Posted October 18, 2014

On October 8, 2014, guelphspeaks.ca published that Guelph Police Chief Brian Larkin had endorsed Mayor Karen Farbridge in every copy of her brochures. There were 45,000 distributed to Guelph households and it raised a red flag.

It is clear, according to the Ontario Association of Chief’s of Police that its organization doesn’t stand behind political platforms or candidates. Further, the Ontario Police Services Act prohibits municipal police officers from engaging in political activity.

That being the case, why did Larkin blatantly appear on the Mayor’s website as a supporter and in her brochure?

The difference between the two are the words in the brochure “outgoing Chief of Police Guelph” and the mayor’s website that describes him as “former Police Chief.”

The new Waterloo Regional Chief now says that the online endorsement of Farbridge was made as a private resident and taxpayer of Guelph, and not as chief. And he wanted that corrected by the Farbridge election team.

Chief, you are on the job 24/7 and you don’t have the luxury of switching from Chief to Civilian when it is convenient. In your profession, you can’t take sides in an election. The Ontario Police Services Act makes it clear.

Your endorsement in the brochure was made when you were Guelph’s Chief of Police prior to leaving August 31. Otherwise, why did the Farbridge team describe you as “outgoing Chief of Police?” Guess they were not aware of the Ontario Police Act that forbids endorsement of candidates by any police officer.

Regardless of your affection for the politics of Mayor Farbridge, you acted unprofessionally and should apologize to the citizens of Guelph for your action in trying to influence the voters of this city.

You, of all people, must realize the damage you have not only done to your own reputation but that of the other Guelph mayoralty candidates. You have also damaged the integrity of the officers and staff of the Guelph Police Services by taking sides in a municipal election.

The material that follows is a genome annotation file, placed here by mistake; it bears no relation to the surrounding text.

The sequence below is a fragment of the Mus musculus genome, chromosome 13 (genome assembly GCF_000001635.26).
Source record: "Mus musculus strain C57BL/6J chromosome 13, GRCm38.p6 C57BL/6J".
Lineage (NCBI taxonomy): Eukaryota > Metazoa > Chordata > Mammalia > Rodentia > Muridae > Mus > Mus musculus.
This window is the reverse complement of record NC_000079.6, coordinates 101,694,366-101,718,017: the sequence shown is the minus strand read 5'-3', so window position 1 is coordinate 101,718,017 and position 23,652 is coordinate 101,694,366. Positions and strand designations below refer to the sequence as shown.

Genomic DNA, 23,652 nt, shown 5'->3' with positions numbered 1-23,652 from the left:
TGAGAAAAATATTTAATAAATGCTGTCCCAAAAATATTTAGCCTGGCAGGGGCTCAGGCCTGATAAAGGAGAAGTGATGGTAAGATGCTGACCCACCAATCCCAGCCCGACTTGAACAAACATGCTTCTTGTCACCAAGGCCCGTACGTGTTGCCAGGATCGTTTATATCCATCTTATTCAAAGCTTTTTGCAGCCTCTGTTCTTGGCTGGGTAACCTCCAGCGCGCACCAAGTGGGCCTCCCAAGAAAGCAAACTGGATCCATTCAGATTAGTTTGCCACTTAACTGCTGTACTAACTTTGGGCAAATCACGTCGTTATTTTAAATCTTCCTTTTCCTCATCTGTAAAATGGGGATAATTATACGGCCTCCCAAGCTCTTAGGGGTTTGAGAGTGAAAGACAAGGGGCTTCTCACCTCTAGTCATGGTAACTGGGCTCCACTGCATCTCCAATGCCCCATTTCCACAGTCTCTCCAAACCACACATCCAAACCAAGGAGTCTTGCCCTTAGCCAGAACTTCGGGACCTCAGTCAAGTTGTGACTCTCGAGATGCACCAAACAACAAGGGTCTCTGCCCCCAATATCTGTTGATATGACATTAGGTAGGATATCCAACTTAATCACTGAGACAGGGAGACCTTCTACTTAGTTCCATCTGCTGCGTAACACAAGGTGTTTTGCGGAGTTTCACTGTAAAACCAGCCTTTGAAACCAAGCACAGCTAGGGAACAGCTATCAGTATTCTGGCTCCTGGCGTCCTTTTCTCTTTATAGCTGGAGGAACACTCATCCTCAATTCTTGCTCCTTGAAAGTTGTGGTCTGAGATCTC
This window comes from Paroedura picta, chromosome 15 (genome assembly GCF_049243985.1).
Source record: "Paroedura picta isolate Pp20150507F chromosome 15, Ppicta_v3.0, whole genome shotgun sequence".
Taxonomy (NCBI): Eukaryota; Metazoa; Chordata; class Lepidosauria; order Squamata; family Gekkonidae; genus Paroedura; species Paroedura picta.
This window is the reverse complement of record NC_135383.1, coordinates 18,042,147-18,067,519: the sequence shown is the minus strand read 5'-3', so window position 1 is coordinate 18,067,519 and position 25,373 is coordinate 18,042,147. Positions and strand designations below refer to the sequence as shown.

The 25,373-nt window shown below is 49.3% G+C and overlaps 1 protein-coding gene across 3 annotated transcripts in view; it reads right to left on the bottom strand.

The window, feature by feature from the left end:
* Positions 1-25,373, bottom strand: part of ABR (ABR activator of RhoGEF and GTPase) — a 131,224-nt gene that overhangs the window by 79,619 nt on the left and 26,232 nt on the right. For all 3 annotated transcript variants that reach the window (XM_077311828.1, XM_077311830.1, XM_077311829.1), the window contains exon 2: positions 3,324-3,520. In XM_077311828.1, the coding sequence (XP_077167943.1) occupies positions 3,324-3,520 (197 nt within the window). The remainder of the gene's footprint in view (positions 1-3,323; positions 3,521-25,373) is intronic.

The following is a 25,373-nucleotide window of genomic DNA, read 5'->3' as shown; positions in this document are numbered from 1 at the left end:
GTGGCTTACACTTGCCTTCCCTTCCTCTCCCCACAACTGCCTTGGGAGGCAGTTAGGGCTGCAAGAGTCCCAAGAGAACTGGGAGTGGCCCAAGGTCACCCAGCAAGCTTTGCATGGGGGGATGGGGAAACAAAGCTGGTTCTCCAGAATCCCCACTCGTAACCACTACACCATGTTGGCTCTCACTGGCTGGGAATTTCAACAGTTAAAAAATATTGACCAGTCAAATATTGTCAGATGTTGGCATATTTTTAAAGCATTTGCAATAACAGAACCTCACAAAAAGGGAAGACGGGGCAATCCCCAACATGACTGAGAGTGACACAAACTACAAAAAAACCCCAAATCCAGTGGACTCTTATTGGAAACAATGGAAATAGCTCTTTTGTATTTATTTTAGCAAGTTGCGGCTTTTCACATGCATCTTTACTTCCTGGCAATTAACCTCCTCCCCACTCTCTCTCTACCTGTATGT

It’s sad and surprising that a man of your reputation would sully it with such a dumb mistake and then try to whitewash it.

But then power can do strange things to trusted and respected people.

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Did Mayor Farbridge buy the Toronto Star’s editorial integrity?

Posted October 18, 2014

On Friday, October 17, an article by futurist consultant Don Tapscott was reproduced in the electronic edition of the Toronto Star. The article, initiated by Mayor Karen Farbridge, painted a picture of her version of what Guelph should be like under her leadership.

In its glowing self-endorsement copy, the people of Guelph must think they are nothing but lab rats supporting the Mayor’s vision of a great socialist civic experiment. It is almost Stalinistic in its approach to fashioning a city in her own political idealism.

This article lacking substance and counterpoint would not have lasted five minutes on the Toronto Star copy desk. It defies any journalistic credibility or standards that are well established by the paper in its print editions.

Having been an editor at The Star, I know and understand the paper’s journalistic principles. The former great publisher of the Star, Beland Honderich, brought high standards to the editorial content of the paper. A key requirement was for reporters to obtain both sides of the story. Many a story was spiked for failing to meet that minimal standard.

This piece of pseudo journalism is known in the business as an advertorial, not editorial. As such the point of view expressed in the one-sided article was a bought piece of journalism.

The question citizens must now ask: Who paid for it? Did the Mayor’s campaign pay for the advertorial? Or were the costs paid by the City of Guelph? Was consultant Don Tapscott paid to write the piece and paid again as a freelance contributor by The Star’s electronic publishing department?

Ironically, in the electronic version there is an unrelated paid ad in the middle of the Tapscott copy. Have you ever seen that in the print additions of The Star?

Here are some samples of the Tapscott advertorial.

* “Imagine my surprise when an email from Mayor Karen Farbridge of Guelph arrived saying that her community is actually working hard to implement the transformation I outlined in (my) article.”

* “I have looked into her claims and have concluded that the elected officials, public servants and 120,000 citizens are well on their way to ‘reimagining’ the role of local government.”

Did consultant/reporter Tapscott go to Guelph and interview the citizen stakeholders? Did he question the managerial failures that the Farbridge administration has caused in its eight years of social engineering?